I took my progeny and a classmate of hers to see Madagascar 2 this afternoon. I used to see a lot of movies. In my single days, I probably saw at least one movie in the theaters per week, and rented a couple of tapes as well. One wife, one stepson, and one daughter later…not so much. Why? Frankly, I didn’t leave the movies…the movies left me. As Hollywood has lurched to the Left, it became an accepted practice to slip in a political or ideological message of a secular/progressive nature. I have a hard time swallowing that. It’s aggravating to sit there, enjoying a flick, and then find that I’m being indoctrinated with the latest in Liberal Groupthink.
I’m happy to report that Madagascar 2 was (almost) completely free of that kind of Leftist subtext. Surprisingly, the studio chose not to cram down yet one more lesson in “climate change” or “how mankind is destroying the world one SUV at a time.” I spotted only one major breech of ideological agnosticism – when the King Julius character asked “what if we invade a country and impose our own ideological beliefs on them against their will?” For the record, we’ve not imposed ANYthing on either Iraq or Afghanistan, other than the rule of law. We’ve not attempted to make them Christian nations. We’ve not insisted on a bi-cameral legislature, tried to steal their natural resources, or anything else. That crack (I felt) was uncalled-for, and marred an otherwise pitch-perfect film.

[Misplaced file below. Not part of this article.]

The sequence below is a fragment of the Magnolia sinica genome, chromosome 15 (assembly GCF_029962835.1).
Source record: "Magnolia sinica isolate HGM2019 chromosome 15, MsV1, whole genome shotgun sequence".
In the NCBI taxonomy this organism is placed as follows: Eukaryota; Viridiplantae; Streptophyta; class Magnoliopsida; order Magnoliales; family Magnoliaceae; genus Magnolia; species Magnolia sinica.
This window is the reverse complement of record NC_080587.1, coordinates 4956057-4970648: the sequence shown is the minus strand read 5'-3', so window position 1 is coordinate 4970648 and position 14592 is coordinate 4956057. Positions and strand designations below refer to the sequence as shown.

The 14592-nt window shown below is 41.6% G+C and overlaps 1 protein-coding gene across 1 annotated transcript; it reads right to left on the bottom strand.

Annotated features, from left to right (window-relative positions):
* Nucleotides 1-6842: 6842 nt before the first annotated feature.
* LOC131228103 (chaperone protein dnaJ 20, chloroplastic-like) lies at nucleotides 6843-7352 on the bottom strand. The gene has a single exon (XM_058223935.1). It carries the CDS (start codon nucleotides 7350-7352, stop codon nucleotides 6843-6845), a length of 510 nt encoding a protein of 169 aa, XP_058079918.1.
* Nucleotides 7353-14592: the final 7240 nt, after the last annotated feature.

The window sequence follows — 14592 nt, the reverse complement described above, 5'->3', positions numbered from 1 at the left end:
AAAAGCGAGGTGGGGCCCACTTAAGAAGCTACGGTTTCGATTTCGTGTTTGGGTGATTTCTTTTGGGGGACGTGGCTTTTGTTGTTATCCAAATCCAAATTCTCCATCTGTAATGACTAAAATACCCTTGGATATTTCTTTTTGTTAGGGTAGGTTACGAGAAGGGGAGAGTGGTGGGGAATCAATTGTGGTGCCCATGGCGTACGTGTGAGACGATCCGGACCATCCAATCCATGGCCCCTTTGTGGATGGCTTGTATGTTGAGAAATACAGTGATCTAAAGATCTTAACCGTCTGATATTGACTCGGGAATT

There was a lot to like about Madagascar 2 – the 3D modeling, character designs, and voice work was flawless. The script was plot-hole free, and offered more than enough sight gags, movie references, and send-ups of pop culture references. And it kept my daughter and her friend giggling pretty much throughout.
So if you’re in the market for a movie that is largely free of inappropriate content, one that doesn’t rely on scatological humor to shill for laughs, one that has a decent plot, and will hold the interest of both adults and kids, Madagascar 2 is a safe bet. While it’s not groundbreaking fare like Beauty & the Beast, or funky and hip like The Triplets of Bellville, it is entertaining and engaging.